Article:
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Wednesday, Jan. 11, 2006
I.D. 'revolution' gets its comeuppance
By ROWAN HOOPER
The year 2005 was when, shockingly, "intelligent design" almost got on the syllabuses of American science classes. But then 11 rational parents in Pennsylvania took their school board to court, and, just before Christmas, the presiding judge delivered a crushing verdict.
Judge John Jones ruled that intelligent design is not science, but merely creation science in disguise. In declaring its teaching in schools to be unconstitutional, he said that the Dover District School Board had acted with "breathtaking inanity" in deciding to do so.
In a judgment that was also implicitly critical of President George W. Bush's views -- he supports the teaching of intelligent design as a supposed means of telling the "other side" of the story -- Judge Jones wrote: "The goal of the intelligent design movement is not to encourage critical thought, but to foment a revolution which would supplant evolutionary theory with intelligent design."
God was banished from the classroom.
The irony in all this is that last year scientists found some amazingly clear insights into evolution in action, and into the still strong effect that natural selection is having on humans today.
In what would perhaps annoy advocates of intelligent design the most, researchers have used genetic data to home in on the date when the last common ancestor of humans and chimpanzees lived. The answer? We split from chimp ancestors between 5 and 7 million years ago.
Creationists, with their heads stuck firmly in the sand, think the Earth was formed 10,000 years ago, so they probably won't be bothered about the new work. But still, I'll bet they are secretly afraid of the ever-mounting pile of data supporting our evolutionary origins.
Sudhir Kumar, director of the Center for Evolutionary Functional Genomics in the Biodesign Institute at Arizona State University, and colleagues, used the molecular-clock method to examine 167 different gene-sequence sets from humans, chimpanzees, macaques and mice. This allowed them to compare the number of mutations in the DNA sequence of a species, in comparison with other species, in order to gauge the first species' rate of evolutionary change. Thus they were able to more precisely establish when we split from our common chimp ancestor.
Previous estimates from molecular and fossil studies had placed the split anywhere from 3 to 13 million years ago.
Over millions of years, it's relatively easy to see evolutionary change. There are fossils, for one thing, and we can document the incremental changes that led from a chimp-like ancestor to modern humans. But what about recent changes? There haven't been big anatomical changes in humans in the last 50,000 years -- but does that mean we haven't been evolving?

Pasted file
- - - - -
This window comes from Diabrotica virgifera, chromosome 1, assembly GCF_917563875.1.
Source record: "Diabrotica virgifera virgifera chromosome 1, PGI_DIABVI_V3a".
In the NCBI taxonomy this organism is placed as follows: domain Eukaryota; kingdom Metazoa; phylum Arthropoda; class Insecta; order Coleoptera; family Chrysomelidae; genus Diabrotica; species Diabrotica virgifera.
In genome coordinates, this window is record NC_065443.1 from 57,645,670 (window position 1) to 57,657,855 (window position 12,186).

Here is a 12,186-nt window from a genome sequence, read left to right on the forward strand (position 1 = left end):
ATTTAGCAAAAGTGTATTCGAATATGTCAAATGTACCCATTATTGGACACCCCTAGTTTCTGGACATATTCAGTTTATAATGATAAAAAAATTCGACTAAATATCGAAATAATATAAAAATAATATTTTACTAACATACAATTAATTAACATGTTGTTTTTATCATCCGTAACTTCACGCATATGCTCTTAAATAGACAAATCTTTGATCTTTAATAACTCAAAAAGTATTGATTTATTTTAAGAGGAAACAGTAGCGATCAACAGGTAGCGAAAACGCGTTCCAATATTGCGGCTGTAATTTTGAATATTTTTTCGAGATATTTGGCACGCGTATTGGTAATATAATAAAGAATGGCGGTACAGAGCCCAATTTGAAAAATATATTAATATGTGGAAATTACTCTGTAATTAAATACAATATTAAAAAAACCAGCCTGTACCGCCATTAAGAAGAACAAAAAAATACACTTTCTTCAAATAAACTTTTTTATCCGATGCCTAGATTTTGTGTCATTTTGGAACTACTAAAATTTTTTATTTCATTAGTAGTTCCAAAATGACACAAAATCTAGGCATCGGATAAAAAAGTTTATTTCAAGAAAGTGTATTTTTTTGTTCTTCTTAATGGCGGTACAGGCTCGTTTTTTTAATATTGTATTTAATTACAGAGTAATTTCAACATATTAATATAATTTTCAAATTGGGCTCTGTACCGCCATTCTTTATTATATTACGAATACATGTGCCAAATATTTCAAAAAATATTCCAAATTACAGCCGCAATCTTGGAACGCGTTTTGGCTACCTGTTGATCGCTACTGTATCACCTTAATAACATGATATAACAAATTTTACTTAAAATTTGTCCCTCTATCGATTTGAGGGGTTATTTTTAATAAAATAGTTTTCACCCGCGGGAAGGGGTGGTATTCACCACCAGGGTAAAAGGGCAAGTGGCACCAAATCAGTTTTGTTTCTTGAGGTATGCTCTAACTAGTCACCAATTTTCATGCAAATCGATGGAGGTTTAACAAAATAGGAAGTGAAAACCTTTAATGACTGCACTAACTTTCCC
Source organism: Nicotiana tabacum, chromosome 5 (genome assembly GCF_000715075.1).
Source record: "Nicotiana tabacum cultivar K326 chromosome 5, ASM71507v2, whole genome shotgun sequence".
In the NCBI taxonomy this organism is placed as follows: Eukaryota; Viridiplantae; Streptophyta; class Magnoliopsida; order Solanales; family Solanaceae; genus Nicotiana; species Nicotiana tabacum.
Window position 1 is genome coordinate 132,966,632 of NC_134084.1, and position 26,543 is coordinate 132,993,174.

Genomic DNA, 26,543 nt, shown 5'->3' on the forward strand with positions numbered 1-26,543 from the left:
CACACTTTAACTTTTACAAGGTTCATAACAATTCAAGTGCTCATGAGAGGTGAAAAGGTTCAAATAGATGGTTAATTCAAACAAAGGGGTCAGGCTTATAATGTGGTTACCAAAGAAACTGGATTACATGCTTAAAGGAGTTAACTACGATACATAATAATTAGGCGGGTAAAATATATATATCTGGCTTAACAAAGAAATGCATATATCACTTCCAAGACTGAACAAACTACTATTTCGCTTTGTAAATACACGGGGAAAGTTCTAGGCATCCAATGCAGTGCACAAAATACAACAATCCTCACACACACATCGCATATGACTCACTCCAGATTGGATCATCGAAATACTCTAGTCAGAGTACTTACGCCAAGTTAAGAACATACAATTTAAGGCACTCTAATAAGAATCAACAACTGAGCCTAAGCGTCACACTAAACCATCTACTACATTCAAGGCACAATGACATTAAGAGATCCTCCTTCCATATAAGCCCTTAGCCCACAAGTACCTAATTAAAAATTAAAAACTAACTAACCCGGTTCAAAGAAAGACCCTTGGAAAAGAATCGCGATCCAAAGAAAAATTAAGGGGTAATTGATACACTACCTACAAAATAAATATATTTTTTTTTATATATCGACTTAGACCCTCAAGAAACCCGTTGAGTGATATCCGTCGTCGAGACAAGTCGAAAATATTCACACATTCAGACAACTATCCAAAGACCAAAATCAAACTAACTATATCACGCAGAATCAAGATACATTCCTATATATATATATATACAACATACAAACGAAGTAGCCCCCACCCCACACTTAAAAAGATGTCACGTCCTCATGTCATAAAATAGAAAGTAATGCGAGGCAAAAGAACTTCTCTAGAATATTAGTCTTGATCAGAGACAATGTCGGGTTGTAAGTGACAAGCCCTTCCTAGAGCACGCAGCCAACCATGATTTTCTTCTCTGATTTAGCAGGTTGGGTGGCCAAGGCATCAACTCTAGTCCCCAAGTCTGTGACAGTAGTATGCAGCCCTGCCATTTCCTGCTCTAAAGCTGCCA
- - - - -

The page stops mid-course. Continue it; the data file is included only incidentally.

No. It's just that it's harder to find evidence for it. Until recently we didn't have the technology that allowed us to look.
But again, research last year uncovered compelling evidence that more than 1,800 human genes had undergone evolution by natural selection.
Robert Moyzis and colleagues at the University of California at Irvine used the tools of molecular biology to detect genes that have been maintained in the human population through positive selection, as opposed to random chance. They scanned 1.6 million markers of human genetic variability -- markers known as single nucleotide polymorphisms (SNPs). The researchers found that 1.6 percent of the SNPs showed signs of having undergone natural selection recently, in the last 10,000-50,000 years.
Most of the roughly 1,800 genes, some 80 percent of them, were involved in one of a few key biological areas: reproduction, host-pathogen interaction, neuron function, cell division and DNA and protein metabolism. This is not surprising, Moyzis says, because these areas will all have changed with the development of human culture that took place over the last 10,000-50,000 years. We changed from being hunter-gatherers to farmers, and this shift affected longevity, reproduction, dietary intake and the spread of infectious diseases.
Many more studies last year showed evidence for evolution at the genetic level. In October, an international team of researchers published the complete sequence of the chimpanzee genome, our closest relative. Comparing it with the human genome will show which genes have changed, and this will give us further insights into our evolutionary history.
Also last year, the genome of the virus responsible for the 1918 flu pandemic that killed millions was sequenced as well. It turns out that the lethal virus started as a bird-flu virus, then mutated -- which is precisely the event that is now worrying governments and scientists around the world as bird flu continues to spread from East Asia.
Meanwhile, other work last year showed how one species changes into another, thus answering Darwin's central question as to what is the origin of species.
All in all, it was a vintage year for the study of the subject that underpins every area of biology: evolution.
But let's give the last word to the magnificent Judge Jones, one of my people of the year, 2005.
"The overwhelming evidence at trial," Jones wrote, "established that intelligent design is a religious view, a mere re-labeling of creationism, and not a scientific theory."
A book of Natural Selections columns translated into Japanese, "Nou to sekkusu no seibutsugaku (Evolution, Sex and the Brain)," is published by Shinchosha.
Rowan Hooper is a biologist at Trinity College, Dublin. He welcomes readers' comments at email@example.com